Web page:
Chicago, Illinois and Manitowoc, Wisconsin are the background cities for my book Union Dues. Robert Atwater, a federal appellate court judge is discover dead at a Wisconsin lodge. Local authorities are quick to say his death was natural. Those close to the judge disagree. They believe Judge Atwater was murdered. They hire private detective Mathew Price to prove their case. What Mathew Price finds is not what they had in mind.
Author's note: Oscar Wilde, who opined in his 1889 essay The Decay of Lying that, "Life imitates Art far more than Art imitates Life". I began writing Union Dues two months prior to the death of Supreme Court Justice Scalia. Any resemblance to Judge Scalia's untimely passing, and that of fictional judge Robert Atwater is totally coincidental. It does make for good reading . I hope you enjoy the first three chapters of Union Dues.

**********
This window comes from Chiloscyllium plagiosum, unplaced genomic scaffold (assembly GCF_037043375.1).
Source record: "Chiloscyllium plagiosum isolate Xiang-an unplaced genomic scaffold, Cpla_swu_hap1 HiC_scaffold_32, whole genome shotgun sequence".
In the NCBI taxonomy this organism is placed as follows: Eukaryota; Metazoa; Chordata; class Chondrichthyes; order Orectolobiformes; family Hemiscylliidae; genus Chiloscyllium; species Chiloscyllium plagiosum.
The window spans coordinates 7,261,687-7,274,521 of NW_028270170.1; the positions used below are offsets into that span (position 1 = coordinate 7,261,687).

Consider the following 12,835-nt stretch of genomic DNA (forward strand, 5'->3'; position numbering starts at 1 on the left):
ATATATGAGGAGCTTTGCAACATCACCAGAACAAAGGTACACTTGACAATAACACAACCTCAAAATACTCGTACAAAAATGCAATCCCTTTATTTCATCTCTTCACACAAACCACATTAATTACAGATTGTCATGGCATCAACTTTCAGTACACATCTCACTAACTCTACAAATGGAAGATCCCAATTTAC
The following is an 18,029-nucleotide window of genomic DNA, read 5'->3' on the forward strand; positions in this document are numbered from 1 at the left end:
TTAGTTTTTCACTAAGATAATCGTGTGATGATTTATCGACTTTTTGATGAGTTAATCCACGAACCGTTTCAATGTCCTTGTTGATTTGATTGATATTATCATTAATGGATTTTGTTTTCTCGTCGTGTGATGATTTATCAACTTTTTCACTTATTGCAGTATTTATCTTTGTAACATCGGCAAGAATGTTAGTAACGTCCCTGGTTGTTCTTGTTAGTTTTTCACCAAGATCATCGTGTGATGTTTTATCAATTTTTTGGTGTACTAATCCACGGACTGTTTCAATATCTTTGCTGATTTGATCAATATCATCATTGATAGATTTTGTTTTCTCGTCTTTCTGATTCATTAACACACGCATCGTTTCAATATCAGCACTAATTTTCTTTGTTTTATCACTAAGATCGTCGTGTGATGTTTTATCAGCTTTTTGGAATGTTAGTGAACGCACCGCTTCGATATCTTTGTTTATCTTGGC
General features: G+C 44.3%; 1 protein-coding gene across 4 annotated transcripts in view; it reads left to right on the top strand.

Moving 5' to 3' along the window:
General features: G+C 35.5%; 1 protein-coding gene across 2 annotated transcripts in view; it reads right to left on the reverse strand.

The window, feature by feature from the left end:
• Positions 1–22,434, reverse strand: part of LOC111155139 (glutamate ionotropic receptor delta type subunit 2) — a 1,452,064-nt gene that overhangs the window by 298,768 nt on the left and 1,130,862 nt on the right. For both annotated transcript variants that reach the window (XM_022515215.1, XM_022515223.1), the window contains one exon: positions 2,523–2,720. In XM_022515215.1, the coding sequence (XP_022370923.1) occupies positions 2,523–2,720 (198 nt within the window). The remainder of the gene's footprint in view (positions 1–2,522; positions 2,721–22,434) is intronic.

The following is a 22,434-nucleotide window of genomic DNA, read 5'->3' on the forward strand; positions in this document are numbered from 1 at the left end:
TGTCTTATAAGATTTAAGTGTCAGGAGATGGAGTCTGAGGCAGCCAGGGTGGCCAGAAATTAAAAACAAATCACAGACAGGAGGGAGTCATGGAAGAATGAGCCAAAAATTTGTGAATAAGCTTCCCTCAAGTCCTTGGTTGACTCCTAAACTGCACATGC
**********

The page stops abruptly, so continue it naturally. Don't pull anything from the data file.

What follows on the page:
Mathew Price didn’t know what to expect of his day. He had a 1:00 p.m. Monday afternoon appointment with Marcia Hart who was one of the senior partners for the law firm of Hart, Murphy & Dix. This morning she had called personally to ask if he would be available to meet with her. Price had availed his service to many of the law firms in Chicago, but never HM&D, so he was surprised when she called and just a tad bit curious why she had. So he instantly agreed to the meeting. Price purposely arrived early to the 30th floor of the Harrington Building where HM&D had offices. He had never known any attorney to be on time, so this gave him an opportunity to nose around. However, Marcia Hart was immediately available to receive him and that made Price all the more suspicious and inquisitive of his visit. He had seen Marcia Hart on television and her picture in the newspaper, but never face to face. She was much more attractive in person. Never one to discount or hide her age, Marcia Hart was a proud sixty-year-old successful woman. Tall and athletically built with a mane of silver blond hair that gently touched the shoulders of her Armani dress. Her office had a skyline view and Price sat in a chair facing it. She graced the seat behind her desk a long glass top monstrosity with a large computer screen sitting on one corner. There were no visible drawers in the desk. Price wondered where she hid the bottle of tequila that she had a notorious liking for. Marcia Hart got right down to business without a hint of ice breaking small talk. She didn’t offer him coffee, water or to see her collection of Bonsai plants. She jumped right in. “Did you hear the news about Judge Atwater?” she asked. Her voice had a tinge of a New York accent. It sounded strange hearing that accent coming from the mouth of a Chicagoan. The two Cities had much in common; pizza, theater and lousy winter weather, but accents were not one of those things. “I heard that he died,” Price answered. “We want you to look in to it for us.” “Why?” Price asked a little shocked to hear the request. Atwater, a Federal appellate court judge had died of natural causes. There was nothing to investigate. No indication of foul play was apparent so no autopsy was ordered and the judge was embalmed and prepared for burial. His body was on its way to the state capital where it would lay in state. “We’re skeptical that’s all. Will you do it?” “Skeptical?” “That he died from natural causes. Judge Atwater was in excellent health.” She opened a folder and passed Price four photographs.” ‘Who gave these to you?” Price asked. The amateur pictures had been shot of Judge Atwater’s deathbed. “Our clients have resources.” Price lifted his gaze away from the photographs. “Our clients are confidential,” Marcia Hart said. Price refocused his attention to the four pictures. “I still don’t see it,” he said. “Notice the pillow is beside him and not under his head.” “Lots of people don’t sleep with a pillow.” “Not the Judge. He had allergies. He always kept his head elevated when he slept.” Marcia Hart leaned across the desk to pointed out the second photograph in Price’s left hand. “Do you see the nightstand?” she asked. “Judge Atwater always read from his bible before sleep. There is no bible on the nightstand.” “Maybe he forgot to pack it,” Price said. “It was found on the floor next to the bed.” “There was a struggle?” “We believe so.” “And that makes you think there was foul play.” “That’s what we want you to find out.” “Price stacked the photographs and handed them back to Marcia Hart. “How many hours?” he asked. “Twenty five billable hours to start. After that we’ll renegotiate. I’ll throw in a $50.00 per diem to sweeten the pot.” “I’ll need forty.” “Fine. Judy at the desk out front will have your check. Call me when you have something. Marcia Hart slipped on a pair of eyeglasses then turned her attention to a client file that was on her desk. Price stood, but stopped to ask, “Why me?” Marcia Hart looked up over the rim of her glasses. “I beg your pardon,” she said. “Why did you call me in on this? Your firm has investigators, top notch ones on retainer so why call me?” She put down her glasses and folded her hands on the desk. “You have unique talents Mr. Price. Those talents may come in handy. You also have friends that may know certain things about certain people, and that too may come in handy. Need I say more?” “Those friends you speak of like to stay alive so they like to stay invisible. You understand that don’t you?” “Understood,” she agreed. “Those friends also like to eat and that means that they like to get rewarded for their information. You understand that too don’t you?” “Yes I understand. Now if you will excuse me.” Marcia Hart slipped her eyeglasses back on gave Price a half smile that meant their conversation had ended.